“Nevertheless the post-iPad blogging trend is toward these Tumblr/text blog hybrids. A long text post without an accompanying image now looks stark and unwelcoming. Images offer punctuation like interruptions in the text, but they also elongate the body. A post looks far more substantial the more scrolling you have to do. This is really a protip for bloggers: throw in two images and 400 words becomes an “article.””—The Blog in 2011: More Pictures, More Words | Tomorrow Museum
“While social photography is nothing new (Flickr and Facebook dominate), mobile photography is just beginning to blossom, thanks to apps like Instagram, PicPlz, Path, and Dailybooth. Other services like Tumblr, Gowalla, Posterous and most recently Foursquare are only pushing the trend further. 2011 will be the year mobile photo sharing becomes all the rage. These services will hit critical mass as smartphone users install apps in order to keep up with their friends. I also predict that Facebook will join the fray and implement new mobile photo-sharing features integrated with its Places platform, bringing the whole trend to another level.”—6 Predictions for Social Networks in 2011
Happy New Year and Thanks for all your contributions and support!
As with just about everyone, I’ve got some new things in store for the new year that I’m excited about, and think will take LPV in an interesting direction. My primary goal though for the new year remains more collaboration. I want to bring in new voices and talent to contribute and help expand the LPV sensibility. Consider my email an open door. Listening to new ideas is one of my favorite past times.
Thanks, and cheers! Enjoy the party and the hangover.
“Even though Kodachrome saw diminishing sales toward its end, this is the end of an era for a number of photographers and photography buffs. The film — currently trending at number seven on Google in the U.S. — was noted for capturing rich color and light in a way that many say cannot be replicated by digital cameras or apps like Hipstamatic and Instagram”—
“But Nic Rad, a Brooklyn based artist, answered the question most succinctly in a recent post on his own Tumblr, noting that “Tumblr is designed for daydreamers.””—Finding a Use for Tumblr - NYTimes.com
“The digital - iPad, Web, cellphone, etc. - are still being utilized as exceedingly rudimentary display devices, showing a haphazard mix of image/text/sound that is often less than the sum of its parts. There is little sense of authenticity, of risk-taking, of graphics, of layout, of typography, of playing with scale and texture. Instead, the slide-show with sound has become the overused default - and it is hardly an advance over what was done decades before.”—After Photography › End of Year Thoughts
“It’s a sensitive business and some advisors, Cavanagh among them, question whether photographic prints should be limited at all. Limiting an edition used to relate to litho printing and the quality of the plates - after 100 prints, say, a plate would no longer be as accurate and would therefore be rejected. These days that’s no longer relevant and, says Cavanagh, limiting editions can be seen as an artificial way of slotting photography into the fine-art market, traditionally centred around one-off, irreplaceable works. “If a photographer has a great image, I say why limit it?” he tells BJP. “Henri Cartier-Bresson and Ansel Adams never limited their prints.””—The numbers game - British Journal of Photography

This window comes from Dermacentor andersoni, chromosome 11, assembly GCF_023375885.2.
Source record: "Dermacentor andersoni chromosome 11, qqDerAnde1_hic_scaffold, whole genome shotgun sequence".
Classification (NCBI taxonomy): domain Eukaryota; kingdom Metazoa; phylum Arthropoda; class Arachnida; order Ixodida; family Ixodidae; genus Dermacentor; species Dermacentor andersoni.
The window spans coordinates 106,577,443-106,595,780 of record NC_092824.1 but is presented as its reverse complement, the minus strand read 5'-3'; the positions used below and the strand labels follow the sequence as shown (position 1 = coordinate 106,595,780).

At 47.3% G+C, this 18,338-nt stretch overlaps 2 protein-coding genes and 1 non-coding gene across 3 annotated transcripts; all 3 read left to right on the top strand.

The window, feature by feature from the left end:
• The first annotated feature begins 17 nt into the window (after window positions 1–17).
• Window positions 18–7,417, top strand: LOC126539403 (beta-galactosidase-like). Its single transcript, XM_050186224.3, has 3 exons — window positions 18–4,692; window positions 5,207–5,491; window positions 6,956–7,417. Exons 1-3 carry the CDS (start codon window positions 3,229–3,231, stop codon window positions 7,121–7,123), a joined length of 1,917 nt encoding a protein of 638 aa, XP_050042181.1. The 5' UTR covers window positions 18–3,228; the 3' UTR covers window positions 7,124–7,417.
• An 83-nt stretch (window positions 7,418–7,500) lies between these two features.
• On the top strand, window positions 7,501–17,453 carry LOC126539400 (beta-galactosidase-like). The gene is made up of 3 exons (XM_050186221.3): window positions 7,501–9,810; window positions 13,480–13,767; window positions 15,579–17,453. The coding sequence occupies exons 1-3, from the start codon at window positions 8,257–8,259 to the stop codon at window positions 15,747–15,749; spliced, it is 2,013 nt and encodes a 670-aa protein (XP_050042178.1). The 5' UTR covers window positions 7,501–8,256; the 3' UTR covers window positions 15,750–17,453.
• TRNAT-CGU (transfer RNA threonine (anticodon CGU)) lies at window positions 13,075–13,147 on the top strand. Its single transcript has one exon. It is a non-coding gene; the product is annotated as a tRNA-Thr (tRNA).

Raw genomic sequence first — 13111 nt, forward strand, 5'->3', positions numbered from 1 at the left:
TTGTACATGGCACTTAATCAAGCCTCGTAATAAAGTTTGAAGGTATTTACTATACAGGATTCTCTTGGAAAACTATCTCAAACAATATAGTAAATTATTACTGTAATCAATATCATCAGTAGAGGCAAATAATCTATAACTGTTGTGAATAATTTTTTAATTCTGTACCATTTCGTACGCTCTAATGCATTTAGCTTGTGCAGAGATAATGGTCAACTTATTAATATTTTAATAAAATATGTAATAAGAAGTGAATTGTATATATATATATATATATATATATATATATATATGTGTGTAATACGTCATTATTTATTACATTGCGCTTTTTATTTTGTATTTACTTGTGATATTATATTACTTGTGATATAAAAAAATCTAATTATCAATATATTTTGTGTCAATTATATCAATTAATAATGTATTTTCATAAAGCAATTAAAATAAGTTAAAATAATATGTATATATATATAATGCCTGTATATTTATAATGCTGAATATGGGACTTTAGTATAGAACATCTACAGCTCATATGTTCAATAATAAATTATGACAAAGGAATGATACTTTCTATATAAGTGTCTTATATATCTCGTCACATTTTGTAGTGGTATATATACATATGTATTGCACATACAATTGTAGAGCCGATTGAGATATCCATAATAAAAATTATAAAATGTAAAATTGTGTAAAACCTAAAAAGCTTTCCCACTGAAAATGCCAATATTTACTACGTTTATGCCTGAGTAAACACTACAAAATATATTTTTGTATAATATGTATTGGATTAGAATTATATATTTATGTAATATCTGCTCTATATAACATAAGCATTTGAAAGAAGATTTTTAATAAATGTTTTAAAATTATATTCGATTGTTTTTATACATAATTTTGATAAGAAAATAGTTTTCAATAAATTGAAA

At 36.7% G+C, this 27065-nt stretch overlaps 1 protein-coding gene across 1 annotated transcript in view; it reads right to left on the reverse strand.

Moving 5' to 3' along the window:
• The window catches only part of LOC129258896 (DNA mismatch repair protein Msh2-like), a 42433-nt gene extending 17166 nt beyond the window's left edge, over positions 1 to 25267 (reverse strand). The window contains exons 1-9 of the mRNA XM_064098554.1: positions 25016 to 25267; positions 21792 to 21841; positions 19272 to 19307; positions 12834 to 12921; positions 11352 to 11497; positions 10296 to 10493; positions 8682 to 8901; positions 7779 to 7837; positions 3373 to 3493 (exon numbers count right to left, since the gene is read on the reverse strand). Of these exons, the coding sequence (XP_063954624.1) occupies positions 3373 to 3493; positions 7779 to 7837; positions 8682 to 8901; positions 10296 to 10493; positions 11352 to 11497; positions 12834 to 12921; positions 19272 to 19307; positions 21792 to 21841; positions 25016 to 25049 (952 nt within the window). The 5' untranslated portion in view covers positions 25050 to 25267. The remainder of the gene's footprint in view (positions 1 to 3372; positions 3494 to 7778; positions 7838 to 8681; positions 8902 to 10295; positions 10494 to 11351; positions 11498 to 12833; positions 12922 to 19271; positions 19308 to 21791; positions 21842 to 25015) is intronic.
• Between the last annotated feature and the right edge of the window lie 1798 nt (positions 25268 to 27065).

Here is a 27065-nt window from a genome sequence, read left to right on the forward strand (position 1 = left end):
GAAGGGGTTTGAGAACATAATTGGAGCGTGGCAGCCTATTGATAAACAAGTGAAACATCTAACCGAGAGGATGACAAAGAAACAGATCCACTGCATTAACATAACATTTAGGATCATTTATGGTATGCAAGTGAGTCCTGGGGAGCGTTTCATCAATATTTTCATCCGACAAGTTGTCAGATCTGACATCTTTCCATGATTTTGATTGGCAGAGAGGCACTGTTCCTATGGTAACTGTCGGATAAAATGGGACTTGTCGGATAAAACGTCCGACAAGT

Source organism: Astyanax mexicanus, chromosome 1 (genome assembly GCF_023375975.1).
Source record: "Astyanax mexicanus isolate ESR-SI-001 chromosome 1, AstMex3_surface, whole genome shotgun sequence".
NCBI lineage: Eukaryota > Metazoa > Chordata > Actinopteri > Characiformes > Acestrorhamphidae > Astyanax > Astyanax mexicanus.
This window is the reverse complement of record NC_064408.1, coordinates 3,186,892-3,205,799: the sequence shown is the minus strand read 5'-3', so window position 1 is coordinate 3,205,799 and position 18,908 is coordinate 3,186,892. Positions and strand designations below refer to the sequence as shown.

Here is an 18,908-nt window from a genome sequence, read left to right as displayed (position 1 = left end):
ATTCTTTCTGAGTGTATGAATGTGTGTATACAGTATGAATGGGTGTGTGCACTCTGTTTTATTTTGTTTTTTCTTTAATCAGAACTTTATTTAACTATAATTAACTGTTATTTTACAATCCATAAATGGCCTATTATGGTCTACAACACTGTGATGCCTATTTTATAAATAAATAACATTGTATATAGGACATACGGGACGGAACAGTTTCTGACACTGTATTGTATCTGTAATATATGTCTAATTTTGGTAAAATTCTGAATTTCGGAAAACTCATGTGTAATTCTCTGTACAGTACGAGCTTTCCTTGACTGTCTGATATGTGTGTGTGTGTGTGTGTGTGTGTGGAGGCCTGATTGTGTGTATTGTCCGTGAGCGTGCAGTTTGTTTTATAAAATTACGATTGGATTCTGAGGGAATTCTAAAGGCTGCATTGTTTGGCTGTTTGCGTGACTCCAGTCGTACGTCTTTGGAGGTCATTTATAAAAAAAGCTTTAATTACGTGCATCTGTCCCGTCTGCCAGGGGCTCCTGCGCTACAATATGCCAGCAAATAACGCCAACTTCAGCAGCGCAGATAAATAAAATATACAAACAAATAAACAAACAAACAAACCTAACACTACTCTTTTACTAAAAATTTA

“But to me the story of Vivian Maier isn’t that her work was lost and rediscovered. It’s the work itself that matters. Her photographs are among the most vibrant street shots ever made. I’m not sure which photos Westerbeck has already seen, but I suggest he devote some more hours to looking through Maier’s archives. The quality and consistency of vision will prove impossible to miss.”—Blake Andrews via B
“First of all, these photographs are as witty and cleverly constructed as any street photos out there. They may not be ironic, but since when is irony a requirement for quality, especially in mid-century photography? Not distant enough from their subjects? I suppose that would discredit Arbus, Model, Hine, Atget, Sander, Weegee, Brassai, etc. Sorry guys, you’d be great artists if only you’d created more separation. Maybe Maier isn’t as cool and calculated as Callahan or Ishimoto, but I actually view that as a plus. She’s so present in her photos. It’s an amazing gift. In short, critique is fine but please comment on what she is rather than what she isn’t.”—Blake Andrews rebuttal to Colin Westerbeck’s assessment of Vivian Maier’s work via B
“But distraction is nothing new. Over a century ago, philosopher Friedrich Nietzsche described his harassed peers. “One thinks with a watch in one’s hand,” he wrote in 1887, “even as one eats one’s midday meal while reading the latest news of the stock market”.
Yet Nietzsche didn’t blame clocks or markets. “We labour at our daily work more ardently and thoughtlessly than is necessary to sustain our life,” he wrote in his Untimely Meditations, “because it is even more necessary not to have leisure to stop and think. Haste is universal because everyone is in flight from himself.”
In other words, the technologies were certainly aiding distractions - but they weren’t providing the urge. This, said Nietzsche, was human, all-too-human.
Centuries earlier, philosopher and mathematician Blaise Pascal put this very succinctly. “The sole cause of man’s unhappiness,” he wrote, “is that he does not know how to stay quietly in his room.”
For Pascal, like Nietzsche, man was a restless, jittery creature, always looking for distractions from life. If we’ve no smartphones and online social networking, there’s gossip, gambling or booze.”—BBC News - The distraction society (via jomc)